Wrong clock on Raspberry can expire ABP encryption keys?

Hi, all, this will probably be a feature request, but I do not have the latest version of the software… Can anyone check if this problem still exists on the later versions of GatewayOS? ( my build is sort of special from december) Does the ABP keys get expired when you have no internet? or set the clock wrong on the raspberry?

— long chatty version —
Server run networks - We had some ABP configured nodes in storage for a month and then I discovered that they did not work and I had to re-configure the keys on our chirpstack server ( a very old version, running on real server hardware ). Looking into this I found that chirpstack sets a TTL value on both OTAA and ABP devices to 1 month on the Redis database entires. Thus any ABP devices that does not transmit data o the server for a month gets it’s keys expired, even though it still exists as a device.

There are a lot of issues regarding this Time To Live/Expire thing over the years, and it seems the generic advice by Broocar is to set it to such a high value it will not expire.
Example of bug-report/issue - https://github.com/brocaar/chirpstack-network-server/issues/300

Embedded networks - We use the GatewayOS on raspberries that are powered on and part of a control-system for a few months a year, with hardcoded ABP temperature devices ( feeding data into a fan-controller ). Thus with only power a few months a year, we must be able to change this settng.

  • I can’t find out how to set the TimeToLive value on the GatewayOS at build-time? How can this be done?
  • Clock. Redis requires a stable clock that does work.
    “Even running instances will always check the computer clock, so for instance if you set a key with a time to live of 1000 seconds, and then set your computer time 2000 seconds in the future, the key will be expired immediately, instead of lasting for 1000 seconds.” - https://redis.io/commands/expire#expires-and-persistence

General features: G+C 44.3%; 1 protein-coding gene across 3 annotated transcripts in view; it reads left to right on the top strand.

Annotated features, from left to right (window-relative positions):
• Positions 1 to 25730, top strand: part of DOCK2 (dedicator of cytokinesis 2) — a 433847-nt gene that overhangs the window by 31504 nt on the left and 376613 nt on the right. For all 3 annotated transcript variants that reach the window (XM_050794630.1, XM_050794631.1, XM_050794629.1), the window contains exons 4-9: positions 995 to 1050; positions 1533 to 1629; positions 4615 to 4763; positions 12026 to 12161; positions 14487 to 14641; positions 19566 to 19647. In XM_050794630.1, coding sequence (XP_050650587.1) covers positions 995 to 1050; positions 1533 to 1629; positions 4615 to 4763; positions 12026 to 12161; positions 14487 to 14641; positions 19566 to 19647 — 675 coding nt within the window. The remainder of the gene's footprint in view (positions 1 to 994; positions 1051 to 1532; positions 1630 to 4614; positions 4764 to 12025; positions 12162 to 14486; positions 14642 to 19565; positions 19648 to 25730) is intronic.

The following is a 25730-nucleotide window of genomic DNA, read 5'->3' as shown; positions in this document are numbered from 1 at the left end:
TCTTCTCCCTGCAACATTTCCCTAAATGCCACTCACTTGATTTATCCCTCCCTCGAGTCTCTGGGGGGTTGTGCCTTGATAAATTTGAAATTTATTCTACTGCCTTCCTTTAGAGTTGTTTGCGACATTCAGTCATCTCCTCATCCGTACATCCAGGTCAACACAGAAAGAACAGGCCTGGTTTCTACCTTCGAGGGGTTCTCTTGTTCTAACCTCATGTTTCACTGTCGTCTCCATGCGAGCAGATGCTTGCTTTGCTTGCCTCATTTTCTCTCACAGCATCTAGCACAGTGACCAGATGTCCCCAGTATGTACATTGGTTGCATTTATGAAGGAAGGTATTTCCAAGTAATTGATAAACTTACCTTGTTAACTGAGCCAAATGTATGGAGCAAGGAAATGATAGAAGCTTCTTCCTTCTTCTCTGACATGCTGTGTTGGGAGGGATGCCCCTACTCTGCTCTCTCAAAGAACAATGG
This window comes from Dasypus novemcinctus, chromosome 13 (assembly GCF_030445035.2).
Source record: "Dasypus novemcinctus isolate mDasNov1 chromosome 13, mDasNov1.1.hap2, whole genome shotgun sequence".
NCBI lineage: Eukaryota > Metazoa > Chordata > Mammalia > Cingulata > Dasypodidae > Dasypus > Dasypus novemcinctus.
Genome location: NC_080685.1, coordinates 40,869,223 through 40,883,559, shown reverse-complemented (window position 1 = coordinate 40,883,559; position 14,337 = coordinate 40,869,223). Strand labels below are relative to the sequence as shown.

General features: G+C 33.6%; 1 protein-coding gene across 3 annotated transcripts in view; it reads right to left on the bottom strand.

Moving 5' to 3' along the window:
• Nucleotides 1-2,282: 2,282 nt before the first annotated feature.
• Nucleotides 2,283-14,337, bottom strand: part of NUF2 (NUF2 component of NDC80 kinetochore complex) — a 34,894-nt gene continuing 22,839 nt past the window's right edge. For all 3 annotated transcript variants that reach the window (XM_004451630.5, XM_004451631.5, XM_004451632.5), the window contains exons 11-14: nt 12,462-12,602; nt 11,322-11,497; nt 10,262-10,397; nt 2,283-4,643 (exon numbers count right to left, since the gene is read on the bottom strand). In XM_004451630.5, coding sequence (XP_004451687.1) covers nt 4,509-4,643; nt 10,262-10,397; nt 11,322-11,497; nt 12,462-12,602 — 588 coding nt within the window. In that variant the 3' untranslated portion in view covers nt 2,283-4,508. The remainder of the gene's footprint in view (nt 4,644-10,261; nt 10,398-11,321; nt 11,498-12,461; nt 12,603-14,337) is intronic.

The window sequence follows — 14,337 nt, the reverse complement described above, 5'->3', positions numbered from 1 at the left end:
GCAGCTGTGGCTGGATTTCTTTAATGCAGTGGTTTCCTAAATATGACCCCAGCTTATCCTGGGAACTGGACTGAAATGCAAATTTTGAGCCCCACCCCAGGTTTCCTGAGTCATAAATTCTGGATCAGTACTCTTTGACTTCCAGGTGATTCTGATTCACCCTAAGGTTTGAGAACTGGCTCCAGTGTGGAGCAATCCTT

The raspberry does not have a real-time clock that is battery backup-ed. Thus it can basicly be at any kind of time when a device is configured, and if it does find a time-server or sync it’s clocks it could really expire all encryption keys. I really wonder what happens if it has the real time, and then get a clock that is from 1970… ? (I’m not sure about the time set at startup, but I assume if a sensors sends in a value with a clock that is from 1970 and then after a while it gets a message to decode from 2020 it will just expire the keys)

I did some more testing.

  • If the raspberry shutsdown with “sudo shutdown -h now” ( i.e a nice friendly shutdown ). The date is saved in the file-system, and upon boot, this date is loaded from the file-system and used as the current time.

  • If the raspberry looses power, the date is not written to the file-system. Thus upon boot the time is loaded from the file-system, with the date of the last time the “sudo shudown -h now” was issued.

  • If the internet cable is plugged into the Raspberry, the date will be set correctly after about half a minute. I assume this is done through synchronizing with a time server on the internet. This correct time is not written to the file-system. So upon a power cycling, the date of the last time “sudo shutdown -h now” is issued, will be reloaded again. Until the next synchronisation takes place.

Some further experiments on the raspberry and GatewayOS shows that a historical date on the raspberry will expire the keys once the correct date is set.
( gateway os version from november 2019 when it was still loraserver.io, but this is most likely valid on the latest REDIS version as I read the source there, the mstime() function is used to get the time in REDIS ).

  1. Run raspberry, let it sync up the clock. Enter the ABP decryption keys. See that it receives data from the unit.